Echinococcus Multilocularis Infestation in the Head of the Pancreas
Received Date: Mar 19, 2014 / Accepted Date: May 01, 2014 / Published Date: May 02, 2014
Letter to Editor
Primary hydatid cyst of the pancreas is extremely rare, and occurs at a rate of 0.2-2% . The causative agent is often Echinococcus granulosus (EG), which accounts for 99% of the cases. The hydatid disease caused by Echinococcus multilocularis (EM) is less frequent when compared with EG; however, the differentiation from neoplastic lesions poses a challenge [2-5]. We present a patient who underwent surgery with clinical diagnosis of a malignant tumor of the pancreases, and in whom serological tests and pathological examination revealed EM infection.
A 56-year-old female patient state the duration of pain, and the patient then underwent upper abdominal computerized tomography due to the finding of epigastric tenderness. The imaging of the abdomen revealed a 2 cm mass lesion localized in the head of the pancreas with moderate wall thickness, dense content, and hypodense appearance with peripheral enhancement in all imaging phases, and the patient underwent surgery with a provisional diagnosis of tumor.
The macroscopic examination revealed a 3.5x3.5x2.5 cm lesion in the head of the pancreas with irregular margins and patchy cystic appearance, but without a capsule. There were white-colored areas at the tumor periphery and yellow-brown-colored areas of bleeding and necrosis at the center of the lesion. The lesion was in contact with the pancreatic duct (Figure 1).
The microscopic examination revealed necrotic debris in the lumen of the cystic areas and numerous acute and chronic inflammatory cellular elements including macrophages and multinucleated giant cells (Figure 2 a-d). The immunohistochemical examination showed strong cytoplasmic staining for CD68 (Figure 2e). Serial macroscopic sampling and multiple sections showed cuticular membrane fragments in two different areas (Figure 2 b, f and g). Based on these findings, the pathological diagnosis of EM infestation in the head of the pancreas was established. The pathological diagnosis was supported by serological tests. There was no evidence for involvement in other organ systems.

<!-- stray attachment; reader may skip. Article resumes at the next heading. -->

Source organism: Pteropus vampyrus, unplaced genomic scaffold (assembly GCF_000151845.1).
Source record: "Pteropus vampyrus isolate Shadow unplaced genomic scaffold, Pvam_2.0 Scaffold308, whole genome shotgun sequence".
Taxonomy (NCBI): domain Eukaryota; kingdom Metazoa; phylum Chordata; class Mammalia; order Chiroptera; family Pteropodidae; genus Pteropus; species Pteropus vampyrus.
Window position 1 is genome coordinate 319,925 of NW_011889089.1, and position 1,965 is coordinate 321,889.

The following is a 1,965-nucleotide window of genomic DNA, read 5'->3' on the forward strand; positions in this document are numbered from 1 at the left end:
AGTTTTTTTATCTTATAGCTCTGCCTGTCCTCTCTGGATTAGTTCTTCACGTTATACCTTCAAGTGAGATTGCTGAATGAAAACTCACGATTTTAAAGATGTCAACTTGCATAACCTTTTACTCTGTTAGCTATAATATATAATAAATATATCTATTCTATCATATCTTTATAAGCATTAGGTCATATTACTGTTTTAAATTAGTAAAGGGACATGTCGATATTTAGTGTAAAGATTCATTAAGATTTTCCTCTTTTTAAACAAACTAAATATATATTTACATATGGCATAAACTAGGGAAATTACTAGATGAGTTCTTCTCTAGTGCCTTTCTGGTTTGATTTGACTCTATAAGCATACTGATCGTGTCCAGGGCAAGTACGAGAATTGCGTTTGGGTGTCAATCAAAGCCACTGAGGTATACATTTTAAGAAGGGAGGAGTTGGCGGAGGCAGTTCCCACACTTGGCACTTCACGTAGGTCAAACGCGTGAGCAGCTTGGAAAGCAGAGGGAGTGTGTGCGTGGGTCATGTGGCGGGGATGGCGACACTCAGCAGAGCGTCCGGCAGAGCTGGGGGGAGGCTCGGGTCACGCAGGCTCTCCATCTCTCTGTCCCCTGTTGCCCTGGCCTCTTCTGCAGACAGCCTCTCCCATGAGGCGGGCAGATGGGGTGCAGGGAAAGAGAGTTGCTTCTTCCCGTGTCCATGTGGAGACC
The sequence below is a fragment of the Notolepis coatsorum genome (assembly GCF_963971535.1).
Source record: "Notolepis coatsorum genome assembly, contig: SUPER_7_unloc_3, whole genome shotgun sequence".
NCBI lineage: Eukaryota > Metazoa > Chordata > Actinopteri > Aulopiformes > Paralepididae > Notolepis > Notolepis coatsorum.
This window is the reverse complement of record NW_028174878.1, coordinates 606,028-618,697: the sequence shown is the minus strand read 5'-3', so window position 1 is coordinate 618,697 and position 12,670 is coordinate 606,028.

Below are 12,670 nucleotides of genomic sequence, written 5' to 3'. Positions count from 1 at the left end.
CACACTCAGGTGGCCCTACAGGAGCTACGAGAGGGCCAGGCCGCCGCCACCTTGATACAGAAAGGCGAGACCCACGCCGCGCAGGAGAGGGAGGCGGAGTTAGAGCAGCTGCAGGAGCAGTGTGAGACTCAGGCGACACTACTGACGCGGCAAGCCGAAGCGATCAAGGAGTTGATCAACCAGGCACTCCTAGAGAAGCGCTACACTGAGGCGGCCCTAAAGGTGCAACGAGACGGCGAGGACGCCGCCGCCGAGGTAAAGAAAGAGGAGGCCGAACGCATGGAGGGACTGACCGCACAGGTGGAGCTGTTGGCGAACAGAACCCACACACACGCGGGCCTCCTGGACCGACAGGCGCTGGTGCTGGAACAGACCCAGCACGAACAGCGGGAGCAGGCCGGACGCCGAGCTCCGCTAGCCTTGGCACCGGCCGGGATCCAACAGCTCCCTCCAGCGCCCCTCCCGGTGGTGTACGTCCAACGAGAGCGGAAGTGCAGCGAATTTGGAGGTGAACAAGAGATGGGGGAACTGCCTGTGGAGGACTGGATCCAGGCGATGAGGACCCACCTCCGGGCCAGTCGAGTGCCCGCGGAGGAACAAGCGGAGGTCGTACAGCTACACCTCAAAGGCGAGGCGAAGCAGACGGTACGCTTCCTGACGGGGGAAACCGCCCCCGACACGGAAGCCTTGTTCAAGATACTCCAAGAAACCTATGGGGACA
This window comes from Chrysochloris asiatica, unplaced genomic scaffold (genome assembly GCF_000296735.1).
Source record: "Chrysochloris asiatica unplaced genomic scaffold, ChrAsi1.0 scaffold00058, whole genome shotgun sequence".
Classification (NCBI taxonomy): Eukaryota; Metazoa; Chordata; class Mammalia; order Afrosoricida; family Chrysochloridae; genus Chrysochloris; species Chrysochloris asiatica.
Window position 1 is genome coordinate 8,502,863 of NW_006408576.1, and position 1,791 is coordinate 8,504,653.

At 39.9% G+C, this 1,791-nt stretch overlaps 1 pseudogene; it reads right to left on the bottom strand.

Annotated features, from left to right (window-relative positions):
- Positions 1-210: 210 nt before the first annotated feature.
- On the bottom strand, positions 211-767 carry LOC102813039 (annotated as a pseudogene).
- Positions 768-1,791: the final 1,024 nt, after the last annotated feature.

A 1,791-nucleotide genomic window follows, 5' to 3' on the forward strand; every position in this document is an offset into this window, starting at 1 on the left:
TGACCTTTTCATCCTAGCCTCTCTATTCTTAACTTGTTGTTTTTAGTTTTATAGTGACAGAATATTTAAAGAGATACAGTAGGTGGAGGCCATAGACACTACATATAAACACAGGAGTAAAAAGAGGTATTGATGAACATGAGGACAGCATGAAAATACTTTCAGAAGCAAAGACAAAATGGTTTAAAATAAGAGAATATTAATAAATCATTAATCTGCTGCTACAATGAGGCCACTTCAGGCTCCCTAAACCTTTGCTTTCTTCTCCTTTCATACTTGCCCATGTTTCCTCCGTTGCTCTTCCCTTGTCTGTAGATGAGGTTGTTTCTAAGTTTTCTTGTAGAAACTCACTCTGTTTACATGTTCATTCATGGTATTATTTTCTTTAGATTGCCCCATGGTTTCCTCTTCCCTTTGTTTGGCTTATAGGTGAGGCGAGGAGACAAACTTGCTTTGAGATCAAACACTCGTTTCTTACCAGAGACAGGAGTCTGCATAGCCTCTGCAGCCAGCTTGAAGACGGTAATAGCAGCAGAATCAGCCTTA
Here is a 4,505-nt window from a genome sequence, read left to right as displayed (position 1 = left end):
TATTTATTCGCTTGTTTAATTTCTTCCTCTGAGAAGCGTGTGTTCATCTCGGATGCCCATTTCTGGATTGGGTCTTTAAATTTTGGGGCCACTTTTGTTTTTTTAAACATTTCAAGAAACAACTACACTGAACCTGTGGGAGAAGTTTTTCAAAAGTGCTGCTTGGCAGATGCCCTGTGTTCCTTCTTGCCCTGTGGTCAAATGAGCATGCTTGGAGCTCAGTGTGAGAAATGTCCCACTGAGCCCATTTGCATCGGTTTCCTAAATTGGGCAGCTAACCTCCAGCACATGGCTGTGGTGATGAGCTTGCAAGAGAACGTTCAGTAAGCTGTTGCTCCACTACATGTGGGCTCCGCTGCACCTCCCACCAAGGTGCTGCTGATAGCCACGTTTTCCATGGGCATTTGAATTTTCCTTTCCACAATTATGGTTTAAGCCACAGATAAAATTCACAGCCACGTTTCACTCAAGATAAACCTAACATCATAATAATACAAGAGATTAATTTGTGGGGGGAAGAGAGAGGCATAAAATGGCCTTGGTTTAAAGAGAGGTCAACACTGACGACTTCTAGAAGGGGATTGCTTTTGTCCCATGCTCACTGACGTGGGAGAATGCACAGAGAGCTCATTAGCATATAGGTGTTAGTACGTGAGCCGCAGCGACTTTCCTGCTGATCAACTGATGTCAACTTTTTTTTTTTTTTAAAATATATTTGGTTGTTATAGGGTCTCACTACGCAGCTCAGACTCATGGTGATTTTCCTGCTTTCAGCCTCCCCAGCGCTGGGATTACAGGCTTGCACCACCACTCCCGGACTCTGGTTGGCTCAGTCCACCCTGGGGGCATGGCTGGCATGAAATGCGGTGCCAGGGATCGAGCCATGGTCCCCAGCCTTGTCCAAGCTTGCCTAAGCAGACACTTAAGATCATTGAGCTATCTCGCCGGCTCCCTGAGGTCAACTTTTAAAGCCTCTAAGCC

Figure 2: Normal appearance of the pancreas is distorted (a and b, white asterisks). Severe inflammation is present between fibrotic pancreatic tissue and cyst lumen (a and b white arrows).This inflammation consists of lymphocytes, necrotic debris and giant cells (a-d). The multinucleated giant cells are observed in many areas of inflammation at the vicinity of the cyst wall (b-d). A larger view of the area marked by black rectangle in c reveals multinucleated giant cells in the inflammatory infiltrate in d. These cells are strongly positive with CD68 supporting their inflammatory origin (e).In some areas fragment of cuticular membrane is observed upon inflammatory infiltrate and in cyst lumen (b, g and arrowhead in f). This membrane displays the laminated layer as a narrow band (long arrows in b and g). The germinal layer is marked by short arrows (b and g).
Although primary hydatid disease of the pancreas is an extremely rare clinical condition, it must be included in the differential diagnosis of pancreatic tumors with cystic components, particularly in regions endemic for the disease. In the differential diagnosis those lesions should take into consideration such as pancreatic pseudocysts, serous and mucinous cystic tumors, solid pseudopapillary tumors, intraductal papillary mucinous tumors, and osteoclast-like giant cell tumors. The differentiation from malignant lesions was not possible based on the imaging and macroscopic findings. Pseudocyst and osteoclast-like giant cell tumors were suspected at the initial assessment based on the presence of intense inflammatory cells on the cyst walls, lack of epithelium lining the cyst wall, and the presence of multinucleated giant cells. Multiple sampling from the lesion showing cuticular membrane ruled out these possible diagnoses. Furthermore, staining of giant cells with CD68, but negative staining pattern for vimentin ruled out osteoclast-like giant cell tumor. To our knowledge, the current case is the seventh patient in the literature reported to have EM infection on the head of the pancreas [2-6]. Despite the rare occurrence of EM infection, its' consideration in the differential diagnosis of pancreatic mass lesion is recommended due to the fact that it can mimic neoplastic lesions. Multiple sampling is essential to indicate the presence of a cuticular membrane.
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Citation: Unal B, Elpek GO, Yildirim S, Gelen T, Erdogan O, et al. (2014) Echinococcus Multilocularis Infestation in the Head of the Pancreas. J Clin Exp Pathol 4:167. Doi: 10.4172/2161-0681.1000167
Copyright: © 2014 Unal B, et al. This is an open-access article distributed under the terms of the Creative Commons Attribution License, which permits unrestricted use, distribution, and reproduction in any medium, provided the original author and source are credited.
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